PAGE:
Election stress is real and can be deadly, cardiologist says

RALEIGH, N.C. (WTVD) -- A recently released study shows cases of heart attacks and strokes nearly doubled after the 2016 presidential election.

And with the current election still not certified and facing potential court challenges--this cycle promises to be stressful once again.

For some that additional stress could be deadly, Dr. Christopher Kelly, a cardiologist at UNC REX hopsital said.

"Although passions are running high, I think there's very few people who are willing to die for their presidential candidate right now. But you may be putting yourself at that risk if you allow your stress level to get really high," Kelly said.

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He's familiar with the study by the Proceedings of the National Academy of Sciences of the USA on sociopolitical stress.

The analysis showed that after the 2016 presidential election, the number of heart attacks and strokes nearly doubled from the months before the election.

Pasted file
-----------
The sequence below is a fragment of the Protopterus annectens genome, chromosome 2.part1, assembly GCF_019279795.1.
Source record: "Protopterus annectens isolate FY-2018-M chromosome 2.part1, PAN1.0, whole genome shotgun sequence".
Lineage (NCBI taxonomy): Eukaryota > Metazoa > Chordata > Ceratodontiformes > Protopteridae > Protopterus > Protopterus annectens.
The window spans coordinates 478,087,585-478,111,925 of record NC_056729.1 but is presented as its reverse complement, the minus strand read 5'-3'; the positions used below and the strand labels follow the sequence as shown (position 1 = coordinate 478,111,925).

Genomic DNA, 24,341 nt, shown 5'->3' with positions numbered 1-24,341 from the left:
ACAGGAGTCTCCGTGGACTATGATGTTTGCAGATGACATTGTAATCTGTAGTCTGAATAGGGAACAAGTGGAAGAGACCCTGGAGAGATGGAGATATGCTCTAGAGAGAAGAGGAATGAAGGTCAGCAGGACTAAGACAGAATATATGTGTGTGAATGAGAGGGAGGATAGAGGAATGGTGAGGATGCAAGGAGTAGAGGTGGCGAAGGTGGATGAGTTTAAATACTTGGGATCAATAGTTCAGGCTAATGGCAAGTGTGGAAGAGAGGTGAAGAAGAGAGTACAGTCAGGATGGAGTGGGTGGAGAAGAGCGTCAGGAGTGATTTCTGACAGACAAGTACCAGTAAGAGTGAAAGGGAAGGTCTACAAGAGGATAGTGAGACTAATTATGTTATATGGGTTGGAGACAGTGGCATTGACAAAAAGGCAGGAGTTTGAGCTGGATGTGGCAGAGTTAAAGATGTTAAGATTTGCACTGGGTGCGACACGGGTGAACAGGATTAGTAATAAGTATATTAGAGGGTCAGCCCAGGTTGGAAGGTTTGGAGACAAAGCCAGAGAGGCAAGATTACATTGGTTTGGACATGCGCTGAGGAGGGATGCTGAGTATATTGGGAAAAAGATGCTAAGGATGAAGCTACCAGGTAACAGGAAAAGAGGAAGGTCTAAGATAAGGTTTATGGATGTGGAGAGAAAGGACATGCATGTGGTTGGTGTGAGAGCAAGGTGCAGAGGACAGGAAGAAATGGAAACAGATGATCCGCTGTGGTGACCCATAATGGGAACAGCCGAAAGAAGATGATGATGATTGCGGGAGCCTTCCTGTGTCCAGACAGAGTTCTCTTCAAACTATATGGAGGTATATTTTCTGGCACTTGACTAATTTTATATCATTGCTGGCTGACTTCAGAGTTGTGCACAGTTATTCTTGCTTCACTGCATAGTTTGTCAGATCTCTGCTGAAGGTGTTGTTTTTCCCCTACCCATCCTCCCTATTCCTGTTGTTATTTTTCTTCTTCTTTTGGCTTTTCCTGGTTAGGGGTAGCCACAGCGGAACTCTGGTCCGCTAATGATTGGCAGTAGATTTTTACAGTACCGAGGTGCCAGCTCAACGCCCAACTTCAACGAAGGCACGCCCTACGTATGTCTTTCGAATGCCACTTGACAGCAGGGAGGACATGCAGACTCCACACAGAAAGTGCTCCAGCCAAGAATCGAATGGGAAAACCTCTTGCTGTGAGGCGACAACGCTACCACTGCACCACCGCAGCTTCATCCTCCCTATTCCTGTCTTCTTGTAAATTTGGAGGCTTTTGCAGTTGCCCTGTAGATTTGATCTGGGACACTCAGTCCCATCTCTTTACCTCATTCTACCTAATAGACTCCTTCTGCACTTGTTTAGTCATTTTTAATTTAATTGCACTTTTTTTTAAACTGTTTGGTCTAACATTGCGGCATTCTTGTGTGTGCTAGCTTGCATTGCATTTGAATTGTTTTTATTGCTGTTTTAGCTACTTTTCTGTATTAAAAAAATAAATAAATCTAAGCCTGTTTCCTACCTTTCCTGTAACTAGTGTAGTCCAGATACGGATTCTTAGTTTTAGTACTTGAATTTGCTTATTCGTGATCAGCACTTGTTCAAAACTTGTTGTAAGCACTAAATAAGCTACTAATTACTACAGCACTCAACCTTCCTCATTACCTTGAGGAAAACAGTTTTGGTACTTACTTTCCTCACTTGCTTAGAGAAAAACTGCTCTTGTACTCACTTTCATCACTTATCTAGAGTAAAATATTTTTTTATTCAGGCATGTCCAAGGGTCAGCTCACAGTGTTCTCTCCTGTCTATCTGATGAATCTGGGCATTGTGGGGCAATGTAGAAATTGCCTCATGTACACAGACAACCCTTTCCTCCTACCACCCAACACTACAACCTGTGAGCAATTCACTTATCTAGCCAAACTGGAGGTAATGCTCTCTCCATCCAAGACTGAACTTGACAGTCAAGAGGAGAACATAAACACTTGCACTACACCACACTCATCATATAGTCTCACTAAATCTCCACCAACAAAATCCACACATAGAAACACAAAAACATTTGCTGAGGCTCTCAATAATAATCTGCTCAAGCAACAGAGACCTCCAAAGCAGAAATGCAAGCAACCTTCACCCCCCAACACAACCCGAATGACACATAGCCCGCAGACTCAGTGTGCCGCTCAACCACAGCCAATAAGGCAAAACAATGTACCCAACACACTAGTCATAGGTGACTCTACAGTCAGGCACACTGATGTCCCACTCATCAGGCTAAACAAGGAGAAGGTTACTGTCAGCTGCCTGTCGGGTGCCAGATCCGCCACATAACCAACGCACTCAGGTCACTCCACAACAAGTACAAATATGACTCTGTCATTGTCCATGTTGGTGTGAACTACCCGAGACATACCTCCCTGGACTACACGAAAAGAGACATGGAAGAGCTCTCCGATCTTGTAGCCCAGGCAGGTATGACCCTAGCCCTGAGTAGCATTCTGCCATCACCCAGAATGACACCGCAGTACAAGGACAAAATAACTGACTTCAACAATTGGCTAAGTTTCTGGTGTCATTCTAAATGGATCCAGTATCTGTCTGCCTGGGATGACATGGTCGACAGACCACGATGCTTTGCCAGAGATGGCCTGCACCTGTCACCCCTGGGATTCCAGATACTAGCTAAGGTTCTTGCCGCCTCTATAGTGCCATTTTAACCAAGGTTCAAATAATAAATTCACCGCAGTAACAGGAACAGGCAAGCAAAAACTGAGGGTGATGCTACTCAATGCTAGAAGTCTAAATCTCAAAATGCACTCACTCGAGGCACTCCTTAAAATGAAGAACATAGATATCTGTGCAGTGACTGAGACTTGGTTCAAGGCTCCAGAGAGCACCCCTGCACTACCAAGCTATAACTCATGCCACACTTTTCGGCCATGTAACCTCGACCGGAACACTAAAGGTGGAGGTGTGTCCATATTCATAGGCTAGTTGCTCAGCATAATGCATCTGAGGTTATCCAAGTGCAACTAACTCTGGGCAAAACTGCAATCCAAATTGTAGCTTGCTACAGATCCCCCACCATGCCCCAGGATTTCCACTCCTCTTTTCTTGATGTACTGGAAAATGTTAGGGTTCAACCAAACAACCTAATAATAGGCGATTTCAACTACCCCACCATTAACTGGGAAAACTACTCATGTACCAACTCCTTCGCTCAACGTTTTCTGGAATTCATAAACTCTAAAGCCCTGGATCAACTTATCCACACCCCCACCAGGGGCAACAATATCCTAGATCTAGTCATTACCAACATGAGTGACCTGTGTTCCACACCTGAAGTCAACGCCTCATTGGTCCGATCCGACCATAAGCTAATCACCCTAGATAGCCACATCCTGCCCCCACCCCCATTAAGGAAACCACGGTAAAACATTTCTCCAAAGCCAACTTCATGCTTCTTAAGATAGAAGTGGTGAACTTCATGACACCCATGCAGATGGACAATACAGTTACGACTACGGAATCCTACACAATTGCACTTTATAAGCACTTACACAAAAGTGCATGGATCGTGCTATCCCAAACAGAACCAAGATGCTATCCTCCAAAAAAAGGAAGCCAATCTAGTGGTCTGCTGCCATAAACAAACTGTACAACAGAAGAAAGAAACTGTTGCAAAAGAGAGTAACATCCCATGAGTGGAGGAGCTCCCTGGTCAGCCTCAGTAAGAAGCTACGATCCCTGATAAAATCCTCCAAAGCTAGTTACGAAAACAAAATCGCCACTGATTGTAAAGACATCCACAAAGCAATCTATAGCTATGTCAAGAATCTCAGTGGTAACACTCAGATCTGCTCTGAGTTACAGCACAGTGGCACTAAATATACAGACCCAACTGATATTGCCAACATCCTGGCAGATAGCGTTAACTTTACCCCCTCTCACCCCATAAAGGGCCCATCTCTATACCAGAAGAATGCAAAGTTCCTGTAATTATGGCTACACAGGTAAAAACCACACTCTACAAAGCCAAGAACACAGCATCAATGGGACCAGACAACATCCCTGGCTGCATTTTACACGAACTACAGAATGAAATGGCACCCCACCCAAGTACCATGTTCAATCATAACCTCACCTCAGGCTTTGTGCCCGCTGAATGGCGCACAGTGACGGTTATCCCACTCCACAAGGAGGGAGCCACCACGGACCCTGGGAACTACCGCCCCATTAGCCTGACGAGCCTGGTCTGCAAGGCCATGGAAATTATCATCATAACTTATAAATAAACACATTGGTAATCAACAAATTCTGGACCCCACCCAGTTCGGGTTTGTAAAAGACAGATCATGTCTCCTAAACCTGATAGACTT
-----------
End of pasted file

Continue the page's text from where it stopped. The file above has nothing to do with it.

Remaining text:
Kelly wasn't surprised. "It's just really important for people to understand how stress and emotions can play into their heart health and trigger an acute event," he said.

Kelly noted that the stress from the 2020 election could last for several more weeks.

"There's a lot of uncertainty and stress remaining on both sides whether you supported Biden or Trump. And that is not likely to go away," he said.

And that means that election stress could collide with holiday stress, starting with family gatherings at Thanksgiving.

"Don't get into it with your family members," Kelly advised. "Just enjoy each other, love each other, focus on the things that you have in common. And let's not make the rest of 2020 about politics more than it already has."

Kelly said smokers and people with diabetes, high blood pressure, or high cholesterol are at greater risk for heart disease, especially with an external trigger. "Something that lights the fuse and makes the actual event occur. And that's usually stress."

So the first tip on Dr. Kelly's list is not to worry about things that are out of your control.

"Stick with a schedule, get good sleep, try not to binge drink alcohol around the holidays if that's your kind of thing. And, to the extent that you can just stick with your regular everyday routine and life, it's going to help you to avoid those acute triggers that can cause your health to rapidly decompensate," he said.

And remember no election is worth risking a heart attack or stroke.
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